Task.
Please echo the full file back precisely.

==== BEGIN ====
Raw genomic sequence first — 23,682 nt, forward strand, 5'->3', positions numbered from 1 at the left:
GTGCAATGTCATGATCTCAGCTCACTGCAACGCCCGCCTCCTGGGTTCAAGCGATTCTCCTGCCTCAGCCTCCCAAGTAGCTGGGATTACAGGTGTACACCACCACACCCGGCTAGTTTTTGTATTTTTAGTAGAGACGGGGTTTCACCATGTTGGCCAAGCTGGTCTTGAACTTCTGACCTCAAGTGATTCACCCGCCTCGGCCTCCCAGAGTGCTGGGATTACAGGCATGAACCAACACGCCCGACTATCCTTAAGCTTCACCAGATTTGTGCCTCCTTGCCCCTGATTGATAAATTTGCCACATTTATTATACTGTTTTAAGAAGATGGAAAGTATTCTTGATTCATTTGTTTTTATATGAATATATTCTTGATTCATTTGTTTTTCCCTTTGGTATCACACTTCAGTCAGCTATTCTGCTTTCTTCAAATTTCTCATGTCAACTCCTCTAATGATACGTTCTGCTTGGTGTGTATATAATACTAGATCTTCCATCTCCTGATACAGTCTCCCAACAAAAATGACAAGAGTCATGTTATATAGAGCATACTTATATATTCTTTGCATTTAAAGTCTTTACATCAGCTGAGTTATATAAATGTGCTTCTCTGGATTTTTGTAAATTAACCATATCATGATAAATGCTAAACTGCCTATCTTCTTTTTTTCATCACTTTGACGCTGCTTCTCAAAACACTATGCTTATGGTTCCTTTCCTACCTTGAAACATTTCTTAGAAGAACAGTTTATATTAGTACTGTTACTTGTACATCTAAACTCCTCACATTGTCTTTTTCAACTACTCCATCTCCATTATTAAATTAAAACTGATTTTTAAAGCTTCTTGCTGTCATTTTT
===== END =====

Raw genomic sequence first — 23,682 nt, forward strand, 5'->3', positions numbered from 1 at the left:
GTGCAATGTCATGATCTCAGCTCACTGCAACGCCCGCCTCCTGGGTTCAAGCGATTCTCCTGCCTCAGCCTCCCAAGTAGCTGGGATTACAGGTGTACACCACCACACCCGGCTAGTTTTTGTATTTTTAGTAGAGACGGGGTTTCACCATGTTGGCCAAGCTGGTCTTGAACTTCTGACCTCAAGTGATTCACCCGCCTCGGCCTCCCAGAGTGCTGGGATTACAGGCATGAACCAACACGCCCGACTATCCTTAAGCTTCACCAGATTTGTGCCTCCTTGCCCCTGATTGATAAATTTGCCACATTTATTATACTGTTTTAAGAAGATGGAAAGTATTCTTGATTCATTTGTTTTTATATGAATATATTCTTGATTCATTTGTTTTTCCCTTTGGTATCACACTTCAGTCAGCTATTCTGCTTTCTTCAAATTTCTCATGTCAACTCCTCTAATGATACGTTCTGCTTGGTGTGTATATAATACTAGATCTTCCATCTCCTGATACAGTCTCCCAACAAAAATGACAAGAGTCATGTTATATAGAGCATACTTATATATTCTTTGCATTTAAAGTCTTTACATCAGCTGAGTTATATAAATGTGCTTCTCTGGATTTTTGTAAATTAACCATATCATGATAAATGCTAAACTGCCTATCTTCTTTTTTTCATCACTTTGACGCTGCTTCTCAAAACACTATGCTTATGGTTCCTTTCCTACCTTGAAACATTTCTTAGAAGAACAGTTTATATTAGTACTGTTACTTGTACATCTAAACTCCTCACATTGTCTTTTTCAACTACTCCATCTCCATTATTAAATTAAAACTGATTTTTAAAGCTTCTTGCTGTCATTTTT